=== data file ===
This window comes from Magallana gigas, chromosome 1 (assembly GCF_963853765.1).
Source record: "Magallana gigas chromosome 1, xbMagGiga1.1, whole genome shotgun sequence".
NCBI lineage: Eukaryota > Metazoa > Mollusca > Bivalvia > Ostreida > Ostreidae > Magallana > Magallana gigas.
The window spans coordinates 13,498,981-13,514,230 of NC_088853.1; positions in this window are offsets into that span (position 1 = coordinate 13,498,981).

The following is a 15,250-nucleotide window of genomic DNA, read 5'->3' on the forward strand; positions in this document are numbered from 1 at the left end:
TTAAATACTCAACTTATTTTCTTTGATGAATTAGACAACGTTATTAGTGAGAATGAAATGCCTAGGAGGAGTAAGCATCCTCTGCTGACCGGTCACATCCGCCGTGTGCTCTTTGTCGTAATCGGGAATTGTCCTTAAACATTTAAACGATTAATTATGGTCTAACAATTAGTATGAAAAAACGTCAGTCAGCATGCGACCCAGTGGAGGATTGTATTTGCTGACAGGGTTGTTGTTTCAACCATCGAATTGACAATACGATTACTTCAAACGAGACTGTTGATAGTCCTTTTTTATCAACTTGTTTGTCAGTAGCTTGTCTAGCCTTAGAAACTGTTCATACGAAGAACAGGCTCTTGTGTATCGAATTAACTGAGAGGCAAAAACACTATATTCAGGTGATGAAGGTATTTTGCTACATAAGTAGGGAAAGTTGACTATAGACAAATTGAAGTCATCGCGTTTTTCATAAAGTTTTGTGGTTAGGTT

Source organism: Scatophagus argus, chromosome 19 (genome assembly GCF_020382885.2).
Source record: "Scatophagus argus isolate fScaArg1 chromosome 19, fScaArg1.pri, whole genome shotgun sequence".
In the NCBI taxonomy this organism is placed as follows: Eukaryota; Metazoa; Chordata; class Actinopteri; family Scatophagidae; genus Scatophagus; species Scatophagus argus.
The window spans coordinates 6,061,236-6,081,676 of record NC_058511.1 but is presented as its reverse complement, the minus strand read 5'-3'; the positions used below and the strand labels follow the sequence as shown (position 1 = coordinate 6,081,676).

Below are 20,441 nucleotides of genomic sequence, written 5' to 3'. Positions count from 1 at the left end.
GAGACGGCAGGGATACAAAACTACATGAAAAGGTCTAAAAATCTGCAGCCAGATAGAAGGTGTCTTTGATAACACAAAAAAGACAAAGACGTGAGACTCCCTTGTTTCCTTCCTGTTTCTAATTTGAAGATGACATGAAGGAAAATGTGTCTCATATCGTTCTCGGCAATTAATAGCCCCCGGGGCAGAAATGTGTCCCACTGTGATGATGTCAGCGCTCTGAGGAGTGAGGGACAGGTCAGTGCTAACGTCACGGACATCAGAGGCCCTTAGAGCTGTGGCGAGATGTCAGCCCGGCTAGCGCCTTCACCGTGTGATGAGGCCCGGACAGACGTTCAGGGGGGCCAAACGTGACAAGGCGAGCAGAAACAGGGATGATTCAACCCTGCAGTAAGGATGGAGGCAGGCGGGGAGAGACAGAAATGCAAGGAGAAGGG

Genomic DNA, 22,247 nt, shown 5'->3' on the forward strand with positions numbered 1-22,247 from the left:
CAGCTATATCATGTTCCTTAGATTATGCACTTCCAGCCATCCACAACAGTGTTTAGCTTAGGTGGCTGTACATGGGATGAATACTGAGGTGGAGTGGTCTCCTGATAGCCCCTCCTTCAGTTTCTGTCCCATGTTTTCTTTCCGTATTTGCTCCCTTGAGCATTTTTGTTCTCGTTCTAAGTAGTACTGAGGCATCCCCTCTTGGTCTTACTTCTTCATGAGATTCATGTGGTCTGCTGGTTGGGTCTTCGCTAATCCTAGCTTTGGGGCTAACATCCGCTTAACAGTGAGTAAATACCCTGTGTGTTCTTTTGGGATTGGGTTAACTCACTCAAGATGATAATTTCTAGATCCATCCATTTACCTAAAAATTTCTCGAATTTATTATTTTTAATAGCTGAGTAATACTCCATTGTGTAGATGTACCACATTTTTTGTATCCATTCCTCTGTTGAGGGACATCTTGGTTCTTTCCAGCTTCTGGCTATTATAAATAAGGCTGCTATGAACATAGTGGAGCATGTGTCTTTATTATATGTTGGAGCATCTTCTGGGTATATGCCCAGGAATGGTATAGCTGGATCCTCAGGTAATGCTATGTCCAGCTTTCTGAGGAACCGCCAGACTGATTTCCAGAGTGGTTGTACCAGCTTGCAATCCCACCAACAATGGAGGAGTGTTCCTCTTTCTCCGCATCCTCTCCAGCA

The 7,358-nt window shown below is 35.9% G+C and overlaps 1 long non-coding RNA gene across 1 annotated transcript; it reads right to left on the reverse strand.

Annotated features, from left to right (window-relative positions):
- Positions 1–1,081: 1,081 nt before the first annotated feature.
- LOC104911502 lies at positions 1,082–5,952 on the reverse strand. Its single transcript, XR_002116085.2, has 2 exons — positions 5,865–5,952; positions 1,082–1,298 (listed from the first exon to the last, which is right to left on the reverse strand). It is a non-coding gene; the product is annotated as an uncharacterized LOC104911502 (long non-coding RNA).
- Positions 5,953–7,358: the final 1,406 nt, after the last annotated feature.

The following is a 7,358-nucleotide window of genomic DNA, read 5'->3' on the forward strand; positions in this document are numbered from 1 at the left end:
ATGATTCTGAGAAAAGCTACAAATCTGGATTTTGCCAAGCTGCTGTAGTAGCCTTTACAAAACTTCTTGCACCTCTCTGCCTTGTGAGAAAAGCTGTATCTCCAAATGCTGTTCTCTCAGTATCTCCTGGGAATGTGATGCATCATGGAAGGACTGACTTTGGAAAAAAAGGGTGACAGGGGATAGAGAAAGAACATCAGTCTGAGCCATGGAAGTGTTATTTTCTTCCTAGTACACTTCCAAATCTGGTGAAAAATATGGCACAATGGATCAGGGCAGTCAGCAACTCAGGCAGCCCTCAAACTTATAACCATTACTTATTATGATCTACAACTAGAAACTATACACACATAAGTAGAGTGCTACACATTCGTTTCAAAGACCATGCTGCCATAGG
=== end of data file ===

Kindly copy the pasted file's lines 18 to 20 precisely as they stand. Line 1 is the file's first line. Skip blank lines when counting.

- LOC104911502 lies at positions 1,082–5,952 on the reverse strand. Its single transcript, XR_002116085.2, has 2 exons — positions 5,865–5,952; positions 1,082–1,298 (listed from the first exon to the last, which is right to left on the reverse strand). It is a non-coding gene; the product is annotated as an uncharacterized LOC104911502 (long non-coding RNA).
- Positions 5,953–7,358: the final 1,406 nt, after the last annotated feature.

The following is a 7,358-nucleotide window of genomic DNA, read 5'->3' on the forward strand; positions in this document are numbered from 1 at the left end: